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Bible Commentaries

John Dummelow's Commentary on the Bible
Matthew 13

 

 

Other Authors
Verses 1-58


A Day of Parables

1-3a. Teaching by parables begun (Mark 4:1; Luke 8:4). This chapter introduces a new type of teaching, that by parables. St. Matthew gives us a group of seven, the first four of which (the Sower, the Tares, the Mustard Seed, the Leaven) were addressed to the multitudes, and the last three (the Hid Treasure, the Pearl, and the Draw-net) to the disciples. St. Mark gives only four parables on this occasion, St. Luke only two. St. Matthew's group of seven forms 'a great whole, setting forth the mystery of the kingdom in its method of establishment, its corruption, its outward and inward growth, the conditions of entrance into it, and its final purification.' St. Matthew and St. Mark both agree that Jesus did not begin to teach regularly in parables until opposition to His teaching had developed, and the people under the influence of the Pharisees and scribes had begun to harden themselves against His influence, and to critieise His doctrine (Matthew 13:10-16 Mark 4:11-12 : cp. also Luke 8:10). One purpose of His parabolic teaching was to conceal His doctrine from the unfit (see on Matthew 13:10-16) as a punishment for their wilful blindness and spiritual unreceptiveness. But the parables also served to reveal the truth in suggestive and stimulating forms to the fit. They arrested the attention, remained in the memory, and could not fail in a reflective and devout mind to unfold gradually somewhat of their meaning. They acted as a test. They repelled those who were unreceptive and lacking in industry and earnestness, but they attracted the earnest disciples who knew that precious treasure was concealed beneath the surface, and were willing to dig deep until they found it.

The method of teaching by parables was not new. There are several good examples in the OT. (see e.g. 2 Samuel 12:1-4; 2 Samuel 14:5.; 1 Kings 20:39; Isaiah 5:1-6; Isaiah 28:24-28). It was also known to the rabbis: e.g. it was said of Rabbi Meir that a third part of his discourses was tradition, a third allegory, a third parable; but Christ made the parable form so completely His own that few since His time have ventured to imitate Him. Neither the Apostles nor any of the Christian fathers (except Hennas) are known to us as authors of parables.

There is some doubt as to the exact extent to which the details of our Lord's parables are intended to be interpreted. Many recent writers maintain that each parable is intended to enforce a single idea, and that none of the details are significant. This seems going beyond the evidence, and even against it. All the synoptic evangelists represent Jesus as interpreting the details of the parable of the Sower (Matthew 13:18; Mark 4:13; Luke 8:11), and St. Matthew represents Him as giving a minute and detailed explanation of the parable of the Tares (Matthew 13:36). It may be admitted that details are not always significant, and that interpreters of the allegorical school have often erred in leaking too much of unimportant features, but the evidence seems to suggest that Christ's parables are carefully constructed and finished works of art, of which the parts as well as the wholes are often intended to be interpreted.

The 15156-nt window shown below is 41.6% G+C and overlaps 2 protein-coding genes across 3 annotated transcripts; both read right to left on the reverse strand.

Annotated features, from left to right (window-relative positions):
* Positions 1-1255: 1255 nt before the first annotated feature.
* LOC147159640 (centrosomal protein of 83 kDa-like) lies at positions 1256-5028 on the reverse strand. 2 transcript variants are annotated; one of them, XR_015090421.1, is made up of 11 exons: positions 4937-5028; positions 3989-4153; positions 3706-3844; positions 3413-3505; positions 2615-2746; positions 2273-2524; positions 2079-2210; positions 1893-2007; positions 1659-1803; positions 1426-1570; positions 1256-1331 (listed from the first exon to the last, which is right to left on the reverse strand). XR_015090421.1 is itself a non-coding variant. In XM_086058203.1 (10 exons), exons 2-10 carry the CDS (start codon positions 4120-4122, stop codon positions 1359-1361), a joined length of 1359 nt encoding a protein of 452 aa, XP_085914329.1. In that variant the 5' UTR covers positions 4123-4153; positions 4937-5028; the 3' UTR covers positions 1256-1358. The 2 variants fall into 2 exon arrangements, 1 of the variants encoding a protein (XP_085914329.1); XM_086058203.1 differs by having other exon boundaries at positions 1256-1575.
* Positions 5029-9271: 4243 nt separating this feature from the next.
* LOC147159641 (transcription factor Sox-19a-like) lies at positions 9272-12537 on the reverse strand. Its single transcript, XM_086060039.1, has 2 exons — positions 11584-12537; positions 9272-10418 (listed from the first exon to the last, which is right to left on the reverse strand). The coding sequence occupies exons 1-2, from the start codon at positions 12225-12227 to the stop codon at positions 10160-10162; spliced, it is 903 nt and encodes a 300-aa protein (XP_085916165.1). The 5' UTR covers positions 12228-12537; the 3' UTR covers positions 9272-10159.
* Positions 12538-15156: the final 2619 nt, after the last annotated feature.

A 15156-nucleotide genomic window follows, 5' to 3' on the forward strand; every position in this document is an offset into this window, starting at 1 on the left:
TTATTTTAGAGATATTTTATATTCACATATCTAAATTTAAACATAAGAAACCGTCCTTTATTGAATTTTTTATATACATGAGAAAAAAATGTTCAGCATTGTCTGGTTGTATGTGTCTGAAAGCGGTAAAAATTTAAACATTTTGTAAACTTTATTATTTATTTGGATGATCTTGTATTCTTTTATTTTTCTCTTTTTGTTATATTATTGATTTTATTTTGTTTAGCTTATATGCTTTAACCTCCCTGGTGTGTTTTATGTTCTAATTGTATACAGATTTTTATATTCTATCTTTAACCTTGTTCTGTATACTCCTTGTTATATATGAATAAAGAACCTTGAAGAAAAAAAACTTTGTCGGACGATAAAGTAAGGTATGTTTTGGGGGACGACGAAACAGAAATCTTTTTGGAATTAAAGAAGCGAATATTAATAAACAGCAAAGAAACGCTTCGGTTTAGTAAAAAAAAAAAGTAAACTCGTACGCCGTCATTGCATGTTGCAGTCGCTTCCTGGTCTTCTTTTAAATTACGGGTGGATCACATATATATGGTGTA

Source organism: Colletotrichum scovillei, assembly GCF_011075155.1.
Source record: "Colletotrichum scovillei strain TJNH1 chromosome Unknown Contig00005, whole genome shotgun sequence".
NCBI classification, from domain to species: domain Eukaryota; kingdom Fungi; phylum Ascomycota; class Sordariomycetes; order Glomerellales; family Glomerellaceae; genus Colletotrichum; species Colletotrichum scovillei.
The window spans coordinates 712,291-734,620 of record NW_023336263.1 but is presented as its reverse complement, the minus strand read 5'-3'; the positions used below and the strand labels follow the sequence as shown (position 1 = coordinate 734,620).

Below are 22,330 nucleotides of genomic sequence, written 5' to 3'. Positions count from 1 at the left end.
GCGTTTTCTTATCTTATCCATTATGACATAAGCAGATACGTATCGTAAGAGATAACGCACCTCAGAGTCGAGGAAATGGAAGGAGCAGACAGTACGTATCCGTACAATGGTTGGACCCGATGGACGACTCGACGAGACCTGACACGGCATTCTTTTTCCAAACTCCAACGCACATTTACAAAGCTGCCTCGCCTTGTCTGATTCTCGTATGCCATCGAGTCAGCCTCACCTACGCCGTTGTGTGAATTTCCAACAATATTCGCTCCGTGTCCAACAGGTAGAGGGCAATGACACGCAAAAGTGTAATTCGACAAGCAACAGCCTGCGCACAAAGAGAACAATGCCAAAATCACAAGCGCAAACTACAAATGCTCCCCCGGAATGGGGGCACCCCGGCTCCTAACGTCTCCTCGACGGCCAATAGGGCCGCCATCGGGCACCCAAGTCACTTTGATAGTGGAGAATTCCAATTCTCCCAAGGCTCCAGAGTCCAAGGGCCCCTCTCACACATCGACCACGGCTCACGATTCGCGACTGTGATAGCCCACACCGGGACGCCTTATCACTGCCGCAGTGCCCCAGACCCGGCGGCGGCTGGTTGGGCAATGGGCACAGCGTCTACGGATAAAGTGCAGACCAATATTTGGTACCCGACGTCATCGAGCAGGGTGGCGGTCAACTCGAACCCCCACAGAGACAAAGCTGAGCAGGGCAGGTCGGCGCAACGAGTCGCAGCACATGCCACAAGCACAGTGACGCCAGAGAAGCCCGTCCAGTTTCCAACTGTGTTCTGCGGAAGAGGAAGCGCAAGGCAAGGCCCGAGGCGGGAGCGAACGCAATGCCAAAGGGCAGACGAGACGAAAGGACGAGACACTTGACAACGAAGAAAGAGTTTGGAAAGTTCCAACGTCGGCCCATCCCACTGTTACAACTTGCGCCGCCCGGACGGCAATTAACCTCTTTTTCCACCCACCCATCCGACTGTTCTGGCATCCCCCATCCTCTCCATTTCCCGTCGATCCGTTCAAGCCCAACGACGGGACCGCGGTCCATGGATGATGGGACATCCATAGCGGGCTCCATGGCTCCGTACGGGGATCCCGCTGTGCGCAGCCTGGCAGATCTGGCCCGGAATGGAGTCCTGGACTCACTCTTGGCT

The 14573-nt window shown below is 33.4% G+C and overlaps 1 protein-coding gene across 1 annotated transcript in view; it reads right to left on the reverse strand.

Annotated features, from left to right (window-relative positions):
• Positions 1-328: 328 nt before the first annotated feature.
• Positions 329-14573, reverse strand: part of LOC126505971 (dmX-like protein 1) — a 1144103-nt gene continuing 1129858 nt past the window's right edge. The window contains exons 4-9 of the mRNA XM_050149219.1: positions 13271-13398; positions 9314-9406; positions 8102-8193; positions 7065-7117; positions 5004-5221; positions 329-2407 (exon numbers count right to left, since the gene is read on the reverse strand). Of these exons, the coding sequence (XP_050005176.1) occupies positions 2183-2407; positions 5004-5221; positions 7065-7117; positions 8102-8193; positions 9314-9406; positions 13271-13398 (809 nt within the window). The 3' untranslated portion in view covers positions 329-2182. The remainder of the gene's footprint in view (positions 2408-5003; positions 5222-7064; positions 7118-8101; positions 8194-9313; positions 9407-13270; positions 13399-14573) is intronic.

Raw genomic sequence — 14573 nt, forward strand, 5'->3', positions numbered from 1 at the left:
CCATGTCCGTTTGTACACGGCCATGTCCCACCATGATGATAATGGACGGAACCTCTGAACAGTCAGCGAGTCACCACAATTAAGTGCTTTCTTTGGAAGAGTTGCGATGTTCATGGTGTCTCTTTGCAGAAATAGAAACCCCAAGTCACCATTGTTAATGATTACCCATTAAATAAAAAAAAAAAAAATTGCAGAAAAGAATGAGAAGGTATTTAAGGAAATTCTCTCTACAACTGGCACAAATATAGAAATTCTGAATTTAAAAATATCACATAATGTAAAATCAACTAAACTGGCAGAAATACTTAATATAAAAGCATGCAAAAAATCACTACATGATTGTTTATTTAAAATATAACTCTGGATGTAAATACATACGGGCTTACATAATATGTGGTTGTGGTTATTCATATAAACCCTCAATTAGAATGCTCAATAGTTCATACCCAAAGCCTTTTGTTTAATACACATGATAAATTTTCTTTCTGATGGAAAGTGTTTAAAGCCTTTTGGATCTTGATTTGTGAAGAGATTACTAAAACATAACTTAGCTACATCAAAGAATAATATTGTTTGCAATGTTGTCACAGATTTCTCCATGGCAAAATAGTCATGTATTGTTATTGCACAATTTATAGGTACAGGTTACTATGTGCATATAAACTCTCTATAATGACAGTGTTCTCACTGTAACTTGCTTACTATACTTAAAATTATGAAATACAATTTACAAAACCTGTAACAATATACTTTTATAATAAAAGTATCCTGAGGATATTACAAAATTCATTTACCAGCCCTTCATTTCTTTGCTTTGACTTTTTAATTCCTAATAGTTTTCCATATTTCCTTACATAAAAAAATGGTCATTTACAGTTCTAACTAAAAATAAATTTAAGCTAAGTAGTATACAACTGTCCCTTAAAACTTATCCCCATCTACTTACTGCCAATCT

1. The house] i.e. Simon and Andrew's at Capernaum (Mark 1:29, etc.).

3. Parables] In the NT. the word parabole is almost confined to the Synoptic Gospels, the only exceptions being Hebrews 9:9; Hebrews 11:19; (RV), where it is used of the OT. types of NT. realities. In the Gospels it occasionally means a maxim or proverb (Matthew 15:15; Luke 4:23; (RV) Luke 5:36; Luke 6:39), but nearly always a parable, that is (so far as our Lord's parables are concerned) 'a narrative, fictitious, but agreeable to the laws and usages of human life, by which either the duties of men or the things of God, particularly the nature and history of God's kingdom, are figuratively portrayed.' A parable is to be distinguished from a fable. The former is probable and might be true, the latter introduces impossibilities, such as trees talking; the former teaches important spiritual truths, the latter does not advance beyond homely lessons of worldly prudence. The parable is also to be distinguished from an allegory. The parable is a story complete in itself, quite apart from its interpretation, whereas an allegory has no meaning at all apart from its interpretation. The parable differs still more from the myth, in which allegory and fact are so mixed that the allegory is taken for fact. No parables occur in the Fourth Gospel: their place is taken by paroimiai, 'allegories,' of which the most complete are those of the Fold (John 10:1), the Good Shepherd (Matthew 10:7), and the Vine and the Branches (Matthew 15:1): cp. John 10:6; (RM).